The responsiveness of the quantity demanded for a good to a change in the price of another good.

Category: Accounts

A note a financial instruction sends a client, informing the customer about an incremental change in account balances. Generally good news.

Category: Accounts

A document issued by the seller of goods or services to the buyer, reducing the amount that the buyer owes to the seller under the terms of an earlier invoice.

Category: Accounts

A measure of the financial effectiveness and efficiency of a project. It divides the budgeted cost of work completed ,or earned value , by the actual cost of the work performed.

Category: Accounts

The indirect costs that are associated with either employees or the inventory of a company.

Category: Accounts

The period for which books are balanced and the financial statements are prepared.

Category: Accounts

The burden rate is the allocation rate at which indirect costs are applied to the direct costs of either labor or inventory.

Category: Accounts

Retroactive pay is compensation you owe an employee for work performed during a previous pay period when you have paid them less than you should.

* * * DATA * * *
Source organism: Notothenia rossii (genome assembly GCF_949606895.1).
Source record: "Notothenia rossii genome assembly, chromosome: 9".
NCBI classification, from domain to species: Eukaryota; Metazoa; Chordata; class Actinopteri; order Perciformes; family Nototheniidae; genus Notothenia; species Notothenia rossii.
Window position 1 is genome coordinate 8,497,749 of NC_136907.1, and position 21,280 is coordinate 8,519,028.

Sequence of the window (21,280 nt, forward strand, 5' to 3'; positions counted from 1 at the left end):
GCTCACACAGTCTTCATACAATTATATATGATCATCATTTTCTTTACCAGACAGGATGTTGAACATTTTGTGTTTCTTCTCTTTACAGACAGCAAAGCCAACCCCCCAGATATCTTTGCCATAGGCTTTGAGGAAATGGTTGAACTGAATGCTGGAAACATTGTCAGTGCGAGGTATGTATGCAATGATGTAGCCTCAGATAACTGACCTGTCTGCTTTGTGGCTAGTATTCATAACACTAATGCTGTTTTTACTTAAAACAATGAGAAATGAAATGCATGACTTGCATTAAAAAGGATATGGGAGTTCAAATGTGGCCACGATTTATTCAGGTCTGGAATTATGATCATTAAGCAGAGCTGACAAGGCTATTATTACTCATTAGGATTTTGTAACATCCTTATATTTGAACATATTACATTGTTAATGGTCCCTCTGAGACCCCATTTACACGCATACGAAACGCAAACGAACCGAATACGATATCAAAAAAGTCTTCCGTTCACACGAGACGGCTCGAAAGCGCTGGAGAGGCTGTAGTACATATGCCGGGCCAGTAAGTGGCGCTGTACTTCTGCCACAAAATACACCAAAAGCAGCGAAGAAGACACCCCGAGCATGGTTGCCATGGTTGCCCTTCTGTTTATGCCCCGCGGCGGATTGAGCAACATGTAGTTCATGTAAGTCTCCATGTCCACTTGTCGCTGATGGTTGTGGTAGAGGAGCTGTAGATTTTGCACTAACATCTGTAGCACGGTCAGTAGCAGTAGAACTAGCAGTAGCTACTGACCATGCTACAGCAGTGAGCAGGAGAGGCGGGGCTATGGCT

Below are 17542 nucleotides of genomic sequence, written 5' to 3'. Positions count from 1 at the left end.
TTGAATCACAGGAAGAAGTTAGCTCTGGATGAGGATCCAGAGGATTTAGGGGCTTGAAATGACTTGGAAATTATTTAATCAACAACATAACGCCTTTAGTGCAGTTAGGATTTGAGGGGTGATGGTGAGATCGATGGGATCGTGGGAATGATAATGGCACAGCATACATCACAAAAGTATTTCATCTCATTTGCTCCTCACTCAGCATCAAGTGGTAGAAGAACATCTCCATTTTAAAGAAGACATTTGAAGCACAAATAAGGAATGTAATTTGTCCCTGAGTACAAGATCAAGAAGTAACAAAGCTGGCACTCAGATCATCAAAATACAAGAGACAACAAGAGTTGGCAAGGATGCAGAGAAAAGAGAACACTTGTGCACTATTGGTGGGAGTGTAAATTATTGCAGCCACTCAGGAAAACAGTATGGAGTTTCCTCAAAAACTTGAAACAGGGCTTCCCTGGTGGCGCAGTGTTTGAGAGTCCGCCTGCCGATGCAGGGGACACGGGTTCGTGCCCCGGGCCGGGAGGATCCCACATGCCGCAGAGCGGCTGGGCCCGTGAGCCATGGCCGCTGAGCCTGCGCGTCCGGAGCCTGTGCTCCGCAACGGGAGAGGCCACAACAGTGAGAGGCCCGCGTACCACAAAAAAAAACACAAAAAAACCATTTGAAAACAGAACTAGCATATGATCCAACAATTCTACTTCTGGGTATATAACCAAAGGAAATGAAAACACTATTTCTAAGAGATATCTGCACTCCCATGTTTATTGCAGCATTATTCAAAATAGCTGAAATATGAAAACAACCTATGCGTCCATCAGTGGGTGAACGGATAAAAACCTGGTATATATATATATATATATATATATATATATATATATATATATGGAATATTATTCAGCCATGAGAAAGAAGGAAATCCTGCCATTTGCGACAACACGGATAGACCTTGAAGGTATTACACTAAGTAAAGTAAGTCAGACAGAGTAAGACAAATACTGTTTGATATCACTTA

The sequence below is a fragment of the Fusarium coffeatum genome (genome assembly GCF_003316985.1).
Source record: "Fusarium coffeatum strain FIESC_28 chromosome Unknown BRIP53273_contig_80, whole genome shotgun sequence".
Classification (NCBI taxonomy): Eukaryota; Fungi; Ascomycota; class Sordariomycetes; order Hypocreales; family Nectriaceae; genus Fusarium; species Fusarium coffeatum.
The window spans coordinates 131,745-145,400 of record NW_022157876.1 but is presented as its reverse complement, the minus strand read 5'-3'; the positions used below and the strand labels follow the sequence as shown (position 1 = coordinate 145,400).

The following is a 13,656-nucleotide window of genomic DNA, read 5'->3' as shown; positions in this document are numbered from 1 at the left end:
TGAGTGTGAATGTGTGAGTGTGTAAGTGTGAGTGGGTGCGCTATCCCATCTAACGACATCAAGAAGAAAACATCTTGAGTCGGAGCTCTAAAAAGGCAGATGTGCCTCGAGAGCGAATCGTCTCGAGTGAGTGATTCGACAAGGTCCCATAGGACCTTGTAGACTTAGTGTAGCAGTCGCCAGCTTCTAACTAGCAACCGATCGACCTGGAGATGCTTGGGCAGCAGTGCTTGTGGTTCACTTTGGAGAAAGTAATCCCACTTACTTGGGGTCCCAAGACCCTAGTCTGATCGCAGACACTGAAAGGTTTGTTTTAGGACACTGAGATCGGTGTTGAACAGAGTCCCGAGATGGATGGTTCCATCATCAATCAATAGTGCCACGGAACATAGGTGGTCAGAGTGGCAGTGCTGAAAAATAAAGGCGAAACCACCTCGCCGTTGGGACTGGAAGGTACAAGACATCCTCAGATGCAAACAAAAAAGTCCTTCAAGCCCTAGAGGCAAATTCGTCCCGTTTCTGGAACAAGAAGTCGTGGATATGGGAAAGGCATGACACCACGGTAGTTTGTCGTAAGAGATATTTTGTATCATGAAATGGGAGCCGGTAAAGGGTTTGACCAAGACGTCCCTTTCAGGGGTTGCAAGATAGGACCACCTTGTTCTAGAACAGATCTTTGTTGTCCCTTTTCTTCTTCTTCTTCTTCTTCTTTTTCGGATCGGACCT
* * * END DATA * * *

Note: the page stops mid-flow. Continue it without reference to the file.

Category: Accounts

A check that has been cancelled and therefore rendered null and void.

Category: Accounts

The proportion of the available time ( expressed usually as a percentage ) that a piece of equipment or a system is operating. Formula : Operating hours x 100 / available hours.

Category: Accounts

A transaction that has occurred but has not been consummated by a payment.

Category: Accounts

The difference between a company’s sales and variable expenses, expressed as a percentage.

Category: Accounts

An account in the books of an organization in which items are entered temporarily before allocation to the correct or final account.

Category: Accounts

The method used to accelerate the recognition of depreciation. Most of the depreciation is recognized in the first few years of iuse

Category: Accounts

The remaining useful life of the asset is divided on a particular date by the sum of the year’s digits.

Category: Accounts

An accelerated method for calculating an asset’s depreciation.

Category: Accounts

A secondary or subordinate type

Category: Accounts

A smaller category within a larger group.

Category: Accounts

The various types of work schedules

Category: Accounts

An additional quantity of an item held in inventory in order to reduce the risk that the item will be out of stock.

Category: Accounts

Inventory replenishment is an operation that consists in making the stock full again in order to avoid stock -out.

Category: Accounts

The total income arising from rented property.

Category: Accounts

A type of business transaction that is repeated frequently, often at fixed intervals. For example monthly rent.

Category: Accounts

The proportion or percentage a part-time employee would receive if he worked full-time.

Category: Accounts

A test transaction that gets sent to the bank to make sure that the provided employee account information is valid before setting up a direct deposit transfer to pay the employee.